CHINA - Premier Li Keqiang assured Western companies on Monday that China welcomes overseas firms competing in China's market under the principle of fairness.
His comments come as a string of antitrust investigations has prompted speculation that China no longer welcomes Western investors.
"China's door will only open wider. We are committed to taking our opening-up policy to a higher level and we advocate trade liberalization," Li said at the China Quality Conference, attended by dozens of foreign corporate leaders and foreign experts on quality management.
The premier told overseas investors that China welcomes foreign companies competing in its market and mutually benefiting in collaboration with Chinese counterparts.
"We hope your collaboration will not only be in research, production and sales, but also in quality management. Through working with Western counterparts, Chinese manufacturers can also improve the quality of their products," Li said. It is the second time in less than a week that Li has emphasised the consistency of China's opening-up policy. On Wednesday, at the World Economic Forum in Tianjin, he dismissed the concerns of foreign corporate leaders that China's anti-monopoly probes are targeting foreign companies and reassured them that China's door will never be closed.
China's antitrust authorities have conducted probes since July. Most major global automakers, including General Motors, BMW, the Audi division of FAW-Volkswagen, Daimler's Mercedes-Benz, Tata Motors' Jaguar Land Rover, Fiat Chrysler, Toyota and Honda, have been the subject of the probes.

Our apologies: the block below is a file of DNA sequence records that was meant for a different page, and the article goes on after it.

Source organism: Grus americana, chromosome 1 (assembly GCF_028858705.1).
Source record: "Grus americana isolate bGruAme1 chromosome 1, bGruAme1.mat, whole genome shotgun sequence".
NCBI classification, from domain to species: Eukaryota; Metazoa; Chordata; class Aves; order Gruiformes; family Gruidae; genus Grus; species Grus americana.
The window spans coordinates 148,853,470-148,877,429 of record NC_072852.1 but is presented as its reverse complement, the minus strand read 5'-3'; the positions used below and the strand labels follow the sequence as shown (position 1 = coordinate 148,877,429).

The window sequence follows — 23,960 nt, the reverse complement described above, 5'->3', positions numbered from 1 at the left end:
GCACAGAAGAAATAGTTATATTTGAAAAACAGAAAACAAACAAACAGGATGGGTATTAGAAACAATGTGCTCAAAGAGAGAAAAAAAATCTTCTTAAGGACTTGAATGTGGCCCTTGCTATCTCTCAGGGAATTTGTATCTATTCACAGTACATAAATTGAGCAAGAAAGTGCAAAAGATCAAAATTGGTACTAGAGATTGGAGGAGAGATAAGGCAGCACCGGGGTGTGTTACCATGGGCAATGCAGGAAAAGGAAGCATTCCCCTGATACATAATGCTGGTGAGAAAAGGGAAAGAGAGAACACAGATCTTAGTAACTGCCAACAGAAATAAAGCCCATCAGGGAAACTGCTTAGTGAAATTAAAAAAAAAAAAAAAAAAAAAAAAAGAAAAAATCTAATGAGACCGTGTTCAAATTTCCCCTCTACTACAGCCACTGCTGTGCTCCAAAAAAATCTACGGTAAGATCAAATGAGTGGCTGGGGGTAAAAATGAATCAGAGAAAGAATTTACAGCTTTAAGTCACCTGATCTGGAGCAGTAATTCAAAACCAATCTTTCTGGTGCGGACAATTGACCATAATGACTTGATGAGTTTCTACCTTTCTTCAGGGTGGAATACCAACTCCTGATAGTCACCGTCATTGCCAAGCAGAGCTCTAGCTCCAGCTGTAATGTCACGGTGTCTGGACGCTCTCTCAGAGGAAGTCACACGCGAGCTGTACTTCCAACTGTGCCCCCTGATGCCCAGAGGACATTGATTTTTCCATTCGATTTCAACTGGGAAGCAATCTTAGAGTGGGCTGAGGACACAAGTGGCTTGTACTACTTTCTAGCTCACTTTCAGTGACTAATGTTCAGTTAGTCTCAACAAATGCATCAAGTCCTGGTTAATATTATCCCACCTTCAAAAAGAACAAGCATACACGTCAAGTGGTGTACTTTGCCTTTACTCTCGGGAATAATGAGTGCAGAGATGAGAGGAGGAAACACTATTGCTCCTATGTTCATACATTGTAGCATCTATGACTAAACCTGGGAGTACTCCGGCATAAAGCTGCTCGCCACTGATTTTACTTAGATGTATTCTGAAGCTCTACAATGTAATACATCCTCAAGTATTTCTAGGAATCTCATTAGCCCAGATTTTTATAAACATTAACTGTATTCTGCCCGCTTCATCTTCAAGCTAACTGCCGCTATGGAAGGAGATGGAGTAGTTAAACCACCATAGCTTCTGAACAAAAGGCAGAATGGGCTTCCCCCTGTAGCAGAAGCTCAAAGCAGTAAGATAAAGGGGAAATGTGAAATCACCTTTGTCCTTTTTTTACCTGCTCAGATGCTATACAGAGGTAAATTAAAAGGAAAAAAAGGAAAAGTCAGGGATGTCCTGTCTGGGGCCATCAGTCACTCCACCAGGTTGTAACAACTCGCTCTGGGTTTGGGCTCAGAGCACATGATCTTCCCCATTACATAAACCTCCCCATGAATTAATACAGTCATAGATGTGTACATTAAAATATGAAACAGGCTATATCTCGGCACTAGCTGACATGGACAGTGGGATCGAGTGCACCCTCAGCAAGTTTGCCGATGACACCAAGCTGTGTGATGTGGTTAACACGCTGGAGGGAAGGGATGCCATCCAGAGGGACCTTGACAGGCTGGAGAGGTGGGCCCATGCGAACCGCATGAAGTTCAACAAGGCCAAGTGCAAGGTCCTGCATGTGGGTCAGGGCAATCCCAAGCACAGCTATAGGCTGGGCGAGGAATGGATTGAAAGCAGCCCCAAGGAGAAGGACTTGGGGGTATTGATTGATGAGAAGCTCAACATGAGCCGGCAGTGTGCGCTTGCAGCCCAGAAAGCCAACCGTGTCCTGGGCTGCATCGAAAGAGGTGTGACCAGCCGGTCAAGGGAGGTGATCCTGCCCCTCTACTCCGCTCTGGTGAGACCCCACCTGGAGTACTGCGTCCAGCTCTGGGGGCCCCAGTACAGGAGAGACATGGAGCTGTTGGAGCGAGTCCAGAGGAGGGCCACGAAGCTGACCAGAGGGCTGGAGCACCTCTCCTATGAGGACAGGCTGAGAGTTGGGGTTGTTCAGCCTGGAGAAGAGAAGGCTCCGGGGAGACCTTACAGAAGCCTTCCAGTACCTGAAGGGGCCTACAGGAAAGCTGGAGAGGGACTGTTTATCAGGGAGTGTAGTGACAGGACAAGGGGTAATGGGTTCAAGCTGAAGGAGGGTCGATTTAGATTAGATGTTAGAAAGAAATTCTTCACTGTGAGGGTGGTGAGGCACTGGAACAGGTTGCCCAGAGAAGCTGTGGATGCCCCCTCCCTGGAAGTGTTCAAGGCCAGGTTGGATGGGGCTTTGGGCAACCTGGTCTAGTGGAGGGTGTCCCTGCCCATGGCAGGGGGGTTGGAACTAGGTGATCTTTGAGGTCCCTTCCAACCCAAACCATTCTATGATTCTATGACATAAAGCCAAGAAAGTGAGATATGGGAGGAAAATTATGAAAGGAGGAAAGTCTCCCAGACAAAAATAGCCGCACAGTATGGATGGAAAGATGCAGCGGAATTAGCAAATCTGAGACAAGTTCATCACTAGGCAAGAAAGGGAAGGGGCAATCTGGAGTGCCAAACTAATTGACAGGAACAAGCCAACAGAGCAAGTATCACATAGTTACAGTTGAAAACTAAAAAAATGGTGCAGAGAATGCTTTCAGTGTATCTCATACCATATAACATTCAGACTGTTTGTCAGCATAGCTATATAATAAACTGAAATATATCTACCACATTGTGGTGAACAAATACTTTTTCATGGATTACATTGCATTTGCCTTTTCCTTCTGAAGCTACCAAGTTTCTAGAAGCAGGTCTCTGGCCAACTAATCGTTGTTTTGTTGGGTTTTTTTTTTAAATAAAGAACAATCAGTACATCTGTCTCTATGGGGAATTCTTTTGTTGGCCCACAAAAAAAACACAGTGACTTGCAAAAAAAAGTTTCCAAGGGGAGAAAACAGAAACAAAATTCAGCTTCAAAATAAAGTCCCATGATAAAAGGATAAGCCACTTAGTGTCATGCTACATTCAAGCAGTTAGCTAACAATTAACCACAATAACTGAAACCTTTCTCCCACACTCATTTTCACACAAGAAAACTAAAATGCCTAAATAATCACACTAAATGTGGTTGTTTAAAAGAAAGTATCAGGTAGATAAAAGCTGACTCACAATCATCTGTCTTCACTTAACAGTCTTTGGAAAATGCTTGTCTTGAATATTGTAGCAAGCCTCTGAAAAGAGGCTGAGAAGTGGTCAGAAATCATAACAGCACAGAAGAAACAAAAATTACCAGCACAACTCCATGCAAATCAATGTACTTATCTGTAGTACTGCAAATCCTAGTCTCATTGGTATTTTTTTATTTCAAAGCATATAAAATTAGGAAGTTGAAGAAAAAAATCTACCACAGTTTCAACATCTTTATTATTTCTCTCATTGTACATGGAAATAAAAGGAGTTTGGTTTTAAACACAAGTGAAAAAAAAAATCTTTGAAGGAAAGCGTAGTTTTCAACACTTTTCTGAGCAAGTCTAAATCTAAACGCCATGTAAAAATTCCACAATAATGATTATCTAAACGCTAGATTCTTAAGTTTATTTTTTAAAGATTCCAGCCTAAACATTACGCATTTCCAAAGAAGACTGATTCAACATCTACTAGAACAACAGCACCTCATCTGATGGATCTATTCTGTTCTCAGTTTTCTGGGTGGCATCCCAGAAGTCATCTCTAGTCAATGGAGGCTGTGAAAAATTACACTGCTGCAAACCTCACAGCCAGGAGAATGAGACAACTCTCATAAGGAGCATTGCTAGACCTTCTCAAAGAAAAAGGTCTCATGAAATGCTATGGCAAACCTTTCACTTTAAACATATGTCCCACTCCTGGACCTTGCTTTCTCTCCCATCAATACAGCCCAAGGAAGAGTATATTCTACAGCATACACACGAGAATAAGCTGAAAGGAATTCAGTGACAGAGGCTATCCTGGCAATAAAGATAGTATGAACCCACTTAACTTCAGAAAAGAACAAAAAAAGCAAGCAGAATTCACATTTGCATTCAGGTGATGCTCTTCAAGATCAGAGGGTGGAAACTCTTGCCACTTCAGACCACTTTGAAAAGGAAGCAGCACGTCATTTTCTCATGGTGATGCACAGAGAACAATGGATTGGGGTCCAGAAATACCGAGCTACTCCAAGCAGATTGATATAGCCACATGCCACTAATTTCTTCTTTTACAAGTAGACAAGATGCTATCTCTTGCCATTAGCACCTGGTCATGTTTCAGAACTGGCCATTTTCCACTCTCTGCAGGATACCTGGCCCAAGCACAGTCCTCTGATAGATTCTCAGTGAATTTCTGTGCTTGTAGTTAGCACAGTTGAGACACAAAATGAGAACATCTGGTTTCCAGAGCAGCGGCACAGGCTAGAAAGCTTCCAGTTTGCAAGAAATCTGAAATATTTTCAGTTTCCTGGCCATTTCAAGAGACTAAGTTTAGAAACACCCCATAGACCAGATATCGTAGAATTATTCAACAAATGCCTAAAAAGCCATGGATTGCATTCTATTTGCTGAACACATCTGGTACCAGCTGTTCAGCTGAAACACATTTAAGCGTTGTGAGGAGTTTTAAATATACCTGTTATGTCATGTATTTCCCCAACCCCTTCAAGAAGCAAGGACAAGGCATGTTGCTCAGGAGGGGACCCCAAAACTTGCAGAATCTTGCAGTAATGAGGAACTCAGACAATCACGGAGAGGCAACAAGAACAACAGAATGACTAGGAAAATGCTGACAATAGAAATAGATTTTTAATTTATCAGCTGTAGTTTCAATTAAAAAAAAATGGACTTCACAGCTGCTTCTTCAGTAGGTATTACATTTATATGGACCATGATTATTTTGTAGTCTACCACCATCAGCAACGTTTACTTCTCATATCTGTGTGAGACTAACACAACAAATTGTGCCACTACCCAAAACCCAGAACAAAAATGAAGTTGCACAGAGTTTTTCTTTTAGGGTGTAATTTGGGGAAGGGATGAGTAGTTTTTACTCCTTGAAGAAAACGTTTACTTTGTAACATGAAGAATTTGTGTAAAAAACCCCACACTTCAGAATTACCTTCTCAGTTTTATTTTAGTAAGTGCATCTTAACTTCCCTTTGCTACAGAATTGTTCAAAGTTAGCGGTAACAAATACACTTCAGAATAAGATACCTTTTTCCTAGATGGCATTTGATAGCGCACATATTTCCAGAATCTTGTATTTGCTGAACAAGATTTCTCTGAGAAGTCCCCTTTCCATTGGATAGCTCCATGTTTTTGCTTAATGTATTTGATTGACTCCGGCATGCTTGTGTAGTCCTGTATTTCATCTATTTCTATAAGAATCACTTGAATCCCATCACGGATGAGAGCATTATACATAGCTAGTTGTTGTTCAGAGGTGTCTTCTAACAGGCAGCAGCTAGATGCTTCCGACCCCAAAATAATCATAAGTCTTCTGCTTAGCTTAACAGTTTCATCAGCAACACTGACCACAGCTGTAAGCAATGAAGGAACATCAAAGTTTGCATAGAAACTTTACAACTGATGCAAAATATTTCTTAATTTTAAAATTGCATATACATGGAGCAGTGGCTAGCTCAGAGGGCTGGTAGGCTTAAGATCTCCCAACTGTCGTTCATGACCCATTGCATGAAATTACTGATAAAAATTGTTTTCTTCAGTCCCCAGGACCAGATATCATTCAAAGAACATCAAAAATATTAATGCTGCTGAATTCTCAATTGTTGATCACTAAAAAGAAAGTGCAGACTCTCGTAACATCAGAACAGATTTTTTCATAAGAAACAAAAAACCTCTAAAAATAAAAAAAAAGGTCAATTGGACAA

Twelve Japanese auto suppliers were fined a total of 1.24 billion yuan ($202 million) by the National Development and Reform Commission for manipulating prices.
The European Union Chamber of Commerce in China said in August that although the antitrust law is "beneficial for developing a healthy market economy in China", the chamber had a number of concerns about the recent moves.
In Monday's speech, Li also promised to continue expanding imports and to give more foreign companies access to China's service industry.
China's imports in August continued to contract and stood at $159 billion, a year-on-year decline of 2.4 per cent, compared with a 1.6 per cent drop in July and a market expectation of a 3 per cent rise.
For the first eight months, imports rose by 0.6 per cent to $1.28 trillion dollars, while exports gained by 3.8 per cent.